Sundance Beats American Negativity

Last week I was flown to the Sundance Film Festival to offer my thoughts on a documentary and discovered anew what I love about America.

Robert Redford starred during my childhood in the classic American flick, Butch Cassidy and the Sundance Kid, and went on to found the wonderful Sundance Film Festival. Sundance, like its rebellious, thoughtful creator, is an innovation lab for what really matters in film, independent storytelling. Redford prizes the environment (natural and human) and understands that creativity -- not money or big "stars" -- is what matters most in film and life. Of course, he's also the founder of the Sundance Institute, a series of labs in Utah, New York and California "dedicated to the discovery and development of independent artists and audiences." But interestingly the inspirational quote from Redford on the Sundance Institute website is less about film and more about what really should matter today in art, business and politics: "Storytellers broaden our minds: engage, provoke, inspire, and ultimately, connect us."

Men like Robert Redford are what I admire about America: Men who create and inspire, and give back with their brains, ambition and heart.

The afternoon I arrived in Park City, Utah, Newt Gingrich and Mitt Romney were slinging mud at one another in one of the ugliest presidential primary campaigns in history. Forget about broadening our minds. The candidates were blasting shotgun distortions at one another with the backing of millions of dollars from unaccountable super PACs. This was not storytelling but Orwellian newspeak, totally divorced from the real issues. Money and power was bludgeoning politics, much like we've seen money and power churn out horrible Hollywood movies.

I just wanted to ski.

In a year when global warming has left my California ski slopes nearly naked, I hoped to glide cross-country skis on the three feet of lovely white that had recently blanketed Park City. I walked over to White Pine Touring at the Hotel Park City, figuring I'd get the lay of the land for an early ski the next morning. The time was 5 p.m., and to my surprise they were open till 6. I told the lanky ski rental guy that I'd really like to ski but obviously hadn't dressed for the occasion.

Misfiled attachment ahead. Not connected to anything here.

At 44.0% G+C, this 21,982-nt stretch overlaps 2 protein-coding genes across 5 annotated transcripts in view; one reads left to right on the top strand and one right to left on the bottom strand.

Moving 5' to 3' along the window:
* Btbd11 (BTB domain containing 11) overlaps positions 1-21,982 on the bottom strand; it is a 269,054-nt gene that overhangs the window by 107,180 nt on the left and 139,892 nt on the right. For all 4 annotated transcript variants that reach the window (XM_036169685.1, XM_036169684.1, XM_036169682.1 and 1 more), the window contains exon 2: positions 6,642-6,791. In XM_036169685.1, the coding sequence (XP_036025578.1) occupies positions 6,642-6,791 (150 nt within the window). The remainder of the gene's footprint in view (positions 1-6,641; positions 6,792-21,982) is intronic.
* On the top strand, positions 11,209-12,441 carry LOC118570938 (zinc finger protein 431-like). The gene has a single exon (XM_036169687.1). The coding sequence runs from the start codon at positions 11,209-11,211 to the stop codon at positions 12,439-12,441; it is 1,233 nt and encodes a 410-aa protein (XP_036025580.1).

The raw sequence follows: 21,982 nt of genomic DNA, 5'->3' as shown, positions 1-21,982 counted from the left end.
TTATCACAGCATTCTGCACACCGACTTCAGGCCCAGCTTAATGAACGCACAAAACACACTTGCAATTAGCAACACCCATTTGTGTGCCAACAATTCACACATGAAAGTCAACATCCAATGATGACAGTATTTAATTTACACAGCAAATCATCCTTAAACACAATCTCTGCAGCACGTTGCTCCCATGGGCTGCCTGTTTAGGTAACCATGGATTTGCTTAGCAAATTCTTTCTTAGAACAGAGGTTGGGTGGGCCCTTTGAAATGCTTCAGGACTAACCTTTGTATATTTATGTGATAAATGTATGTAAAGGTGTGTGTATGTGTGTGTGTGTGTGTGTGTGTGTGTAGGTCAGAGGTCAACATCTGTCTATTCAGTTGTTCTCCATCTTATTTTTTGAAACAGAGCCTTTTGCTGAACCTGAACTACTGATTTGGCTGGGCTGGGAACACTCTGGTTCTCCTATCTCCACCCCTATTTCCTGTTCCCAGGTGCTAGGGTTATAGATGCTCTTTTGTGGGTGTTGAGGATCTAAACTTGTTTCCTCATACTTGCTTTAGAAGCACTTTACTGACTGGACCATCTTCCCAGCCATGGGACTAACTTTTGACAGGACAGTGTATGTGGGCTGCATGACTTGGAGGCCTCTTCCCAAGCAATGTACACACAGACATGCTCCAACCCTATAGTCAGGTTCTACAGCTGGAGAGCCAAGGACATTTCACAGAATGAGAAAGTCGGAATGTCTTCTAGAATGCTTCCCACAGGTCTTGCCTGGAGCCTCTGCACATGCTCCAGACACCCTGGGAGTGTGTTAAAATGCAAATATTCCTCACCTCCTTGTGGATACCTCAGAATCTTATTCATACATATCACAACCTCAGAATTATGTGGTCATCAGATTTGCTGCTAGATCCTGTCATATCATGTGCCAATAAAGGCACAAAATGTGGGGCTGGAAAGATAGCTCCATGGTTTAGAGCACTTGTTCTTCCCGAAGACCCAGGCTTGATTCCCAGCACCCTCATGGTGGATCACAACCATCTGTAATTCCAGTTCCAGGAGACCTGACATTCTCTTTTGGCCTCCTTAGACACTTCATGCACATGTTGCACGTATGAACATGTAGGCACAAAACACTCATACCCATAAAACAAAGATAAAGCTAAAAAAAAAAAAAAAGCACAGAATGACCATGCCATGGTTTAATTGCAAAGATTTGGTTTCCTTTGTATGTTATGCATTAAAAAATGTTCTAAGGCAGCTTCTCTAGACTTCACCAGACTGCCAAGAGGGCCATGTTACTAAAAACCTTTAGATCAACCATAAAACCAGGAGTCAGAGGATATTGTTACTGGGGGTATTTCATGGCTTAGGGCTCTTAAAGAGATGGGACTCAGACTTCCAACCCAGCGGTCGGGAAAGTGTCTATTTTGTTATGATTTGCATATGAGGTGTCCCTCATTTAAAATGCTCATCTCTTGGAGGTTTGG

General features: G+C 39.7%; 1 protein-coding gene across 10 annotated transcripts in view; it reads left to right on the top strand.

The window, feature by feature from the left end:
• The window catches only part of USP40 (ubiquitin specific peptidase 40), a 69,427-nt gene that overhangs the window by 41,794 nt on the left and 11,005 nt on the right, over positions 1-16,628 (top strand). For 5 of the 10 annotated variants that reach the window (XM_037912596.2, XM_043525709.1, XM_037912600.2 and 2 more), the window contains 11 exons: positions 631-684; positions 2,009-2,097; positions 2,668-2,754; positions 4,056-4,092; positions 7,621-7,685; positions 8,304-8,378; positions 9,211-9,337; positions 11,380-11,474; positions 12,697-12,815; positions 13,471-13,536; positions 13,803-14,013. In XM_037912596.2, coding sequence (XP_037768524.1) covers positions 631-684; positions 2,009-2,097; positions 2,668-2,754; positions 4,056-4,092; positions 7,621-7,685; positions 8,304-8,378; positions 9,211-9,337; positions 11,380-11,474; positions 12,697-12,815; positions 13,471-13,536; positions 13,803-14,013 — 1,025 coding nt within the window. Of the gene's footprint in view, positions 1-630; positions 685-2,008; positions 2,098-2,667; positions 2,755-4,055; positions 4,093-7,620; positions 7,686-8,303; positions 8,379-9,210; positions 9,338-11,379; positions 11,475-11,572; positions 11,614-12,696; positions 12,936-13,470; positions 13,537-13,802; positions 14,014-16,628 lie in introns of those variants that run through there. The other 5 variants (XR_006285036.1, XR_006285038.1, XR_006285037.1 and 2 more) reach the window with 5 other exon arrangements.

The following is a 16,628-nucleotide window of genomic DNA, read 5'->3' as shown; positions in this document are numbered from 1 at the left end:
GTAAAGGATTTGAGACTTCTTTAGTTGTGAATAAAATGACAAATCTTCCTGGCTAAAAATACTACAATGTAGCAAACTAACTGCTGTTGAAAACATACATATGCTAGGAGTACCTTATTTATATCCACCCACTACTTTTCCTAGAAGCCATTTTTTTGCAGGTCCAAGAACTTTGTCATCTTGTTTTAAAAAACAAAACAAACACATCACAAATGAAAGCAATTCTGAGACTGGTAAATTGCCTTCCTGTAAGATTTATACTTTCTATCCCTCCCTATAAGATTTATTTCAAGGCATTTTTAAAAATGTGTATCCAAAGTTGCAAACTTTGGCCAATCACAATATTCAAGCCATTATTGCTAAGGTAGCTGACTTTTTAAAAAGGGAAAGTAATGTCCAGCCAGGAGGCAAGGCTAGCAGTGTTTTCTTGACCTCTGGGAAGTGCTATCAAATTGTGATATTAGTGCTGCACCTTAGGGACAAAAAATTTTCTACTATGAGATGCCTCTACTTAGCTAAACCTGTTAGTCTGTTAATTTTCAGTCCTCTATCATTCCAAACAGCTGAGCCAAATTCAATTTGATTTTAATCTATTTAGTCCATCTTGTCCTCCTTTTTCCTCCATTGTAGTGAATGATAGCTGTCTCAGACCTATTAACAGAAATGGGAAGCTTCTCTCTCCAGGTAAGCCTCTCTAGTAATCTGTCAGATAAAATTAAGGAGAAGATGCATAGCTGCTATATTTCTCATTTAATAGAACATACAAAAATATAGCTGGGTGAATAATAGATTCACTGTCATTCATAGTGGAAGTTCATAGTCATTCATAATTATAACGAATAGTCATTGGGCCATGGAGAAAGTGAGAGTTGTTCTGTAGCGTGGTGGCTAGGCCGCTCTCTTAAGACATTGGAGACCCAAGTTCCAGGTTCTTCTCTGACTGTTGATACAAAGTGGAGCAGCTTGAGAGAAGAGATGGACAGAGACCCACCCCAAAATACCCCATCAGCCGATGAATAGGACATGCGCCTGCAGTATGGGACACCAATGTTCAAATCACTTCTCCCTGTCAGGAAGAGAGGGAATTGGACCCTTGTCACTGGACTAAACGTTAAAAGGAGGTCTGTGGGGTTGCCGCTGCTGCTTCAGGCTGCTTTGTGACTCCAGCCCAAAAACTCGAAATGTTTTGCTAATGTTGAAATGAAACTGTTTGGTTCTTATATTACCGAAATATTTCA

"Hold on," he said, turning and walking out the door. Three minutes later he returned with a pair of nice ski pants, gloves and a ski hat. His compatriot handed me his own ski jacket.

I was stunned. I've skied nearly a thousand times and this had never, ever happened. These guys were literally giving me the shirt off their backs.

Troy was the kind fellow who lent me his ski gear, and I thanked him profusely and slipped into a changing room. When I emerged in my borrowed sleek pants and jacket Troy handed me a pair of freshly waxed skis. By 5:15 p.m., I was on my way. The snow made that crunchy snapping sound that means speed. Soon I was zipping around a lovely rolling trail in the fading Park City light, the glorious peaks towering above. I squeezed out every second till I could barely see, bringing the skis and Troy's clothes back by 6 p.m. The next morning, and the morning after, I skied at White Pine (in my own clothes). I saw that documentary, had some great meetings, and after I turned in my skis the last day, the cab was tardy arriving, and I worried I'd be late returning to my hotel and miss my flight home. Andrew, the bellman at the Hotel Park City, grabbed a van in the lot and gave me a lift back. I didn't ask: He volunteered.

It's a small story but Park City made an impression.

Generosity and that can-do spirit is what I experienced at Robert Redford's Sundance Film Festival. It's part of what makes America great. It's what we all want in life and business, and what we need a lot more of the rest of this year of presidential politics.

It sure beats American negativity.